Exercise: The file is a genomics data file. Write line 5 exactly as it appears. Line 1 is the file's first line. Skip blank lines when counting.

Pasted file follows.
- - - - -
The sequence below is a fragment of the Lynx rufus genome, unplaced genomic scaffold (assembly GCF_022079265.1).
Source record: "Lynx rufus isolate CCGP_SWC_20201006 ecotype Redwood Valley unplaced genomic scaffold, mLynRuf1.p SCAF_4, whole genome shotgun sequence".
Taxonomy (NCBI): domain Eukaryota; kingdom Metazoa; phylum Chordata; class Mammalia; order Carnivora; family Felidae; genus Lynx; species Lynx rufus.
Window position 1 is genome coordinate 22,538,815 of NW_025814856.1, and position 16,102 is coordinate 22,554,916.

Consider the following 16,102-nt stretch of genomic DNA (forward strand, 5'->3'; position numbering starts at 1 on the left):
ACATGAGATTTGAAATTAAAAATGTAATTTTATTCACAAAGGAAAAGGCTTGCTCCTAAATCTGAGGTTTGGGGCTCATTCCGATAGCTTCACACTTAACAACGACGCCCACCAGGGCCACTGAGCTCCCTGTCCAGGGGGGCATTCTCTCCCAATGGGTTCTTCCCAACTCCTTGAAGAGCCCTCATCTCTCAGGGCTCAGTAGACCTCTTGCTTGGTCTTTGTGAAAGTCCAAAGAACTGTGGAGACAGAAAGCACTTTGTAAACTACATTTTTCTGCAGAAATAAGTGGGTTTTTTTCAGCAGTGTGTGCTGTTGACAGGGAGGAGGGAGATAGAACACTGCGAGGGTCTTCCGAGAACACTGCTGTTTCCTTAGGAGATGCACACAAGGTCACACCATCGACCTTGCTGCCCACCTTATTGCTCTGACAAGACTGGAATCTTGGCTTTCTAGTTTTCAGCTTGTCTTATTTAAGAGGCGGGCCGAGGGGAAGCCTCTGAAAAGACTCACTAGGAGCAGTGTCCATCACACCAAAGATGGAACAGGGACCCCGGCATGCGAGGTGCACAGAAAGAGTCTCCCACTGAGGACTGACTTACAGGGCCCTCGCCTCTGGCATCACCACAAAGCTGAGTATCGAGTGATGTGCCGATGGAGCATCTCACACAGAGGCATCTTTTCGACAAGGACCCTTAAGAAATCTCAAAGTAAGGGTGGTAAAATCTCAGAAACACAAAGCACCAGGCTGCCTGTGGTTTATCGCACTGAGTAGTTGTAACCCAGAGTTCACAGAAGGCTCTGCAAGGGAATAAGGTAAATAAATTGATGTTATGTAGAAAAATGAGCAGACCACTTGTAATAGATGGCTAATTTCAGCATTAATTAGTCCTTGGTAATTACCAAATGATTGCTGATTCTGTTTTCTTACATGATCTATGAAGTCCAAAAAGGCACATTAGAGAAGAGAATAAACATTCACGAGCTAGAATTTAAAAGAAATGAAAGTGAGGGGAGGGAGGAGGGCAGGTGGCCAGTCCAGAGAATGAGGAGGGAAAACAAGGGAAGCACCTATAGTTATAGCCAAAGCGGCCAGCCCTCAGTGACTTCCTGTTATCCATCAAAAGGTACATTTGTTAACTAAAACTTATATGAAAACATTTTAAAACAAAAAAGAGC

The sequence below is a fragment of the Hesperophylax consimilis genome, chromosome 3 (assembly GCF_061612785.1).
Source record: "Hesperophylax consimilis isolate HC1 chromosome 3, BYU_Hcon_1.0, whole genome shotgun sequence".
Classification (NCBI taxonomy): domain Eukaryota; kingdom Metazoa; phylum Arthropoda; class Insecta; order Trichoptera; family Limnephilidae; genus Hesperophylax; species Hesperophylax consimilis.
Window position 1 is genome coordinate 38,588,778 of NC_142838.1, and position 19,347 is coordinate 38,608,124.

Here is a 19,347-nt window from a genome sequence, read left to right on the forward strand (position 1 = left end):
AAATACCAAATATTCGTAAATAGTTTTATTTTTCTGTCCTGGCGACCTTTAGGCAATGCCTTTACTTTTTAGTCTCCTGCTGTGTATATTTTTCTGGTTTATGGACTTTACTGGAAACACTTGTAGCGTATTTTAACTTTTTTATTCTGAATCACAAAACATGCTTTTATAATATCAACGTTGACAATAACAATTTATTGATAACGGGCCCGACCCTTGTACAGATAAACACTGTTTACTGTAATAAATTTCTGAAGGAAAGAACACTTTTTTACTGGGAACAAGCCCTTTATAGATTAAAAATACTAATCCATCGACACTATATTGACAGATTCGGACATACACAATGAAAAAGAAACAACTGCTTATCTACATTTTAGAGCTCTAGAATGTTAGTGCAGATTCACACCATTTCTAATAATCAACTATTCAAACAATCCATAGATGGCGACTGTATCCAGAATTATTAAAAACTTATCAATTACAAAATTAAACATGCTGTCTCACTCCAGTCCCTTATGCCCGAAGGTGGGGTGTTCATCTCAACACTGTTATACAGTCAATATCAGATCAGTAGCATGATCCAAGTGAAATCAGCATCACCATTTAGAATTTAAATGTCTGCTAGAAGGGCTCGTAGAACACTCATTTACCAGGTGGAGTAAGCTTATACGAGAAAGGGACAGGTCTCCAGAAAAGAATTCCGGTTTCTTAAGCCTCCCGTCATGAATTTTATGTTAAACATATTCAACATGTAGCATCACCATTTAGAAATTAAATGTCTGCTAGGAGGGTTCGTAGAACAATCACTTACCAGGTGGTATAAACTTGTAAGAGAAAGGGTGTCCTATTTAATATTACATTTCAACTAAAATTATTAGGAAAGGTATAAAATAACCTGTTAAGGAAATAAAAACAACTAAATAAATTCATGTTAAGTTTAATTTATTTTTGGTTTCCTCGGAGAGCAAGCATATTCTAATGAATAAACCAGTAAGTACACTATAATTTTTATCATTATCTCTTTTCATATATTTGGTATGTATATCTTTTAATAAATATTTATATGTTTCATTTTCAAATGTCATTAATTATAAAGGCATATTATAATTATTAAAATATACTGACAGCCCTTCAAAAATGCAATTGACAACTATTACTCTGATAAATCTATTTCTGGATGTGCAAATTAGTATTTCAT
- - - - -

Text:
Consider the following 16,102-nt stretch of genomic DNA (forward strand, 5'->3'; position numbering starts at 1 on the left):